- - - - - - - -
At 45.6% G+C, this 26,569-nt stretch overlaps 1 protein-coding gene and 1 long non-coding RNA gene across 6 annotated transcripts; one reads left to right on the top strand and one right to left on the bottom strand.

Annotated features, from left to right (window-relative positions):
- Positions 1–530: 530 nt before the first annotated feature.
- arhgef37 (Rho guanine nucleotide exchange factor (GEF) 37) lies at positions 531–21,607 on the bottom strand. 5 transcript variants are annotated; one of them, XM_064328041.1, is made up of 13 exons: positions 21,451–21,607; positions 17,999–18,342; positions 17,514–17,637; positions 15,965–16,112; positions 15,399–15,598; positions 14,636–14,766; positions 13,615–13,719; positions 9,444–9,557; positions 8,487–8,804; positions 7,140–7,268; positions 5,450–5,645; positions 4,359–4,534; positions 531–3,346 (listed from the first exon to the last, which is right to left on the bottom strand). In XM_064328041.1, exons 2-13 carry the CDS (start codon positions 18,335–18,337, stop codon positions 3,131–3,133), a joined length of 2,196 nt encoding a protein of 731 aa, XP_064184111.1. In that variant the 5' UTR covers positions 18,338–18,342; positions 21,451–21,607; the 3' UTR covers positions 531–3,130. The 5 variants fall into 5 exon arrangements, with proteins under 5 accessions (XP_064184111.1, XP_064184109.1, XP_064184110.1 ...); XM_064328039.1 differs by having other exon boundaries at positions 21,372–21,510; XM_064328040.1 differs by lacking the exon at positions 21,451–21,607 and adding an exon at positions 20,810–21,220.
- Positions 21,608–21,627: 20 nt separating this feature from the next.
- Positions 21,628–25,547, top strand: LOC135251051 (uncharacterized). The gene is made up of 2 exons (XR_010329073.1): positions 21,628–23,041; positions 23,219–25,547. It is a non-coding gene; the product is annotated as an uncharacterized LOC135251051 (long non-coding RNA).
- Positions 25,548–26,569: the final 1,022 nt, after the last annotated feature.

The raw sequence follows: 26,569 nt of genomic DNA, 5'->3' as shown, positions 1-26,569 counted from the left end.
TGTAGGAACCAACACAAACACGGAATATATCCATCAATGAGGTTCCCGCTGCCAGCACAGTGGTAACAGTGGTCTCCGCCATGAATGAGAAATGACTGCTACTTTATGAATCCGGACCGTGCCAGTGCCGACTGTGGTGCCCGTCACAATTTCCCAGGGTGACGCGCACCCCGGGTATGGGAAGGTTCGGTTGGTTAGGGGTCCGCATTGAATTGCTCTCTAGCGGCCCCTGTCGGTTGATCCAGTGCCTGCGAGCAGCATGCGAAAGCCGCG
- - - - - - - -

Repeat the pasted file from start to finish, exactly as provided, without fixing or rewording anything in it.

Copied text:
At 45.6% G+C, this 26,569-nt stretch overlaps 1 protein-coding gene and 1 long non-coding RNA gene across 6 annotated transcripts; one reads left to right on the top strand and one right to left on the bottom strand.

Annotated features, from left to right (window-relative positions):
- Positions 1–530: 530 nt before the first annotated feature.
- arhgef37 (Rho guanine nucleotide exchange factor (GEF) 37) lies at positions 531–21,607 on the bottom strand. 5 transcript variants are annotated; one of them, XM_064328041.1, is made up of 13 exons: positions 21,451–21,607; positions 17,999–18,342; positions 17,514–17,637; positions 15,965–16,112; positions 15,399–15,598; positions 14,636–14,766; positions 13,615–13,719; positions 9,444–9,557; positions 8,487–8,804; positions 7,140–7,268; positions 5,450–5,645; positions 4,359–4,534; positions 531–3,346 (listed from the first exon to the last, which is right to left on the bottom strand). In XM_064328041.1, exons 2-13 carry the CDS (start codon positions 18,335–18,337, stop codon positions 3,131–3,133), a joined length of 2,196 nt encoding a protein of 731 aa, XP_064184111.1. In that variant the 5' UTR covers positions 18,338–18,342; positions 21,451–21,607; the 3' UTR covers positions 531–3,130. The 5 variants fall into 5 exon arrangements, with proteins under 5 accessions (XP_064184111.1, XP_064184109.1, XP_064184110.1 ...); XM_064328039.1 differs by having other exon boundaries at positions 21,372–21,510; XM_064328040.1 differs by lacking the exon at positions 21,451–21,607 and adding an exon at positions 20,810–21,220.
- Positions 21,608–21,627: 20 nt separating this feature from the next.
- Positions 21,628–25,547, top strand: LOC135251051 (uncharacterized). The gene is made up of 2 exons (XR_010329073.1): positions 21,628–23,041; positions 23,219–25,547. It is a non-coding gene; the product is annotated as an uncharacterized LOC135251051 (long non-coding RNA).
- Positions 25,548–26,569: the final 1,022 nt, after the last annotated feature.

The raw sequence follows: 26,569 nt of genomic DNA, 5'->3' as shown, positions 1-26,569 counted from the left end.
TGTAGGAACCAACACAAACACGGAATATATCCATCAATGAGGTTCCCGCTGCCAGCACAGTGGTAACAGTGGTCTCCGCCATGAATGAGAAATGACTGCTACTTTATGAATCCGGACCGTGCCAGTGCCGACTGTGGTGCCCGTCACAATTTCCCAGGGTGACGCGCACCCCGGGTATGGGAAGGTTCGGTTGGTTAGGGGTCCGCATTGAATTGCTCTCTAGCGGCCCCTGTCGGTTGATCCAGTGCCTGCGAGCAGCATGCGAAAGCCGCG